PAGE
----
Ask BigJules: The Big Guns
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P J Duncan emailed:
‘I have a question concerning the big guns on navy ships in Kydd’s day. There seems to be any number of different ones. Can you explain which were used on what type of ship and what is the difference between a carronade and a cannon.’
Thanks for the question, P J.
Basically, the classification of the big guns came from the weight of the solid round shot (cannon ball) fired – 42 pounder, 32, 24, 12, 9 and 6 pdr. (Ashore the standard army cannon was only a 6 pdr.)
HMS Victory’s armament at Trafalgar was 30 x 32 pdrs, 28 x 24 pdrs, 44 x 12 pdrs, 2 carronades.
The 24 and 32 pdr were the standard gun in ships of the line; they were never found in frigates.
Frigates carried 12 or 18 pounders and smaller, plus carronades. Sloops and smaller ships had 9 pounders and 6 pounders with their carronades.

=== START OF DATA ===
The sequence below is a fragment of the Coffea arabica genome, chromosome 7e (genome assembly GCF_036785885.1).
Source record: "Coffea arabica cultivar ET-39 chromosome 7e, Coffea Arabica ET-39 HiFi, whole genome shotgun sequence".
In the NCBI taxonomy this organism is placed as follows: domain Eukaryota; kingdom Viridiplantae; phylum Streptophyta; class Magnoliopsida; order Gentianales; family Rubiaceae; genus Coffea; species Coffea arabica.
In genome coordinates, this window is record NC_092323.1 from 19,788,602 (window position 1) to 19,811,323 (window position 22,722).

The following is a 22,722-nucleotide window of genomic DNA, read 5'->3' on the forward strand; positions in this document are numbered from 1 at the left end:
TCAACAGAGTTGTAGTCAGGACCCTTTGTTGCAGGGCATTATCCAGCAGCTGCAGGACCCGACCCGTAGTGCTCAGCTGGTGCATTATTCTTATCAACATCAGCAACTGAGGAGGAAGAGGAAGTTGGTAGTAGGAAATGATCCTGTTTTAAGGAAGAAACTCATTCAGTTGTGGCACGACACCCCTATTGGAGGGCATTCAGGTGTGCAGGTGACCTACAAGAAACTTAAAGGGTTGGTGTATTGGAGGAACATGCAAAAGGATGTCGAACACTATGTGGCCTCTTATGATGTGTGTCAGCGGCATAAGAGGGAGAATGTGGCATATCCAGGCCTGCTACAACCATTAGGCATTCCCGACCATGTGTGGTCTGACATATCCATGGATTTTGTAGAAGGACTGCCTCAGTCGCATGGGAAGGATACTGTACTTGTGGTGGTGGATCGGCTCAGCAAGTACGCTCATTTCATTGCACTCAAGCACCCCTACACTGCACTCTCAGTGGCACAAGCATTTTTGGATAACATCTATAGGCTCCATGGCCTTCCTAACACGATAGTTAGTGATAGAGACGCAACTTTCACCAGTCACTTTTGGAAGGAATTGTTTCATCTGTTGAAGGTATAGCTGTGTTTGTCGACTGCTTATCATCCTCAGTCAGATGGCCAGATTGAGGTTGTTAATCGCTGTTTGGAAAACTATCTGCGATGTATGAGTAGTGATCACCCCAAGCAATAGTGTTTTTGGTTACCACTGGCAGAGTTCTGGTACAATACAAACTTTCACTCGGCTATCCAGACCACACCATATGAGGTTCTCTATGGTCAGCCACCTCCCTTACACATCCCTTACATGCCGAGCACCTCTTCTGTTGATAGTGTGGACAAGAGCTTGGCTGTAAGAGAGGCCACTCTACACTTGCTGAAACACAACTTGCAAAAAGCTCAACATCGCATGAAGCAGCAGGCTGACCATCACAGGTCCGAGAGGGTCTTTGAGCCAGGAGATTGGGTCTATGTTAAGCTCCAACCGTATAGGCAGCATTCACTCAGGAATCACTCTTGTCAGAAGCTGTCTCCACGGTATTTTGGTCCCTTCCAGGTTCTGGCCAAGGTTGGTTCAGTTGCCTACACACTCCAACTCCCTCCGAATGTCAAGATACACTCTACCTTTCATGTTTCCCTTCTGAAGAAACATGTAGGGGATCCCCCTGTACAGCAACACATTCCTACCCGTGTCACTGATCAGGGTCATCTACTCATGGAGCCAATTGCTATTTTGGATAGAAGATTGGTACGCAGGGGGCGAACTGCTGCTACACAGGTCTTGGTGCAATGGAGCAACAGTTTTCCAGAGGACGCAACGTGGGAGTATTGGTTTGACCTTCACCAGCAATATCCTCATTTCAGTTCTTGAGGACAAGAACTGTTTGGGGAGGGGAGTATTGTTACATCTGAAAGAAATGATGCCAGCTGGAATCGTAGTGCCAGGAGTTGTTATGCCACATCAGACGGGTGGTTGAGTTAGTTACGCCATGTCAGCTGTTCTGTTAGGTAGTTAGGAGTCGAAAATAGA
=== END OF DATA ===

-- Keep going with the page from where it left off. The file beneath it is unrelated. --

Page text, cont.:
Carronades were game changers – they could fire up to 68 pound shot but could be carried on small ships and even boats. A carronade was a short lightweight gun that fired a heavy shot at a low velocity over a short range. Unlike a cannon, it was mounted on a carriage fitted with a sliding block to take recoil. They could be reloaded very quickly. Because of its destructive power at short range the carronade was known as the ‘smasher’ by Jack Tar. The name carronade comes from the Carron Iron Company in Scotland, where the gun was originally developed. It was first introduced into the Royal Navy in 1779.
So successful were they that several ships were fitted only with carronades, no long guns, notably the Glatton, which commanded by William Bligh of Bounty fame, fought heroically at Copenhagen under Nelson.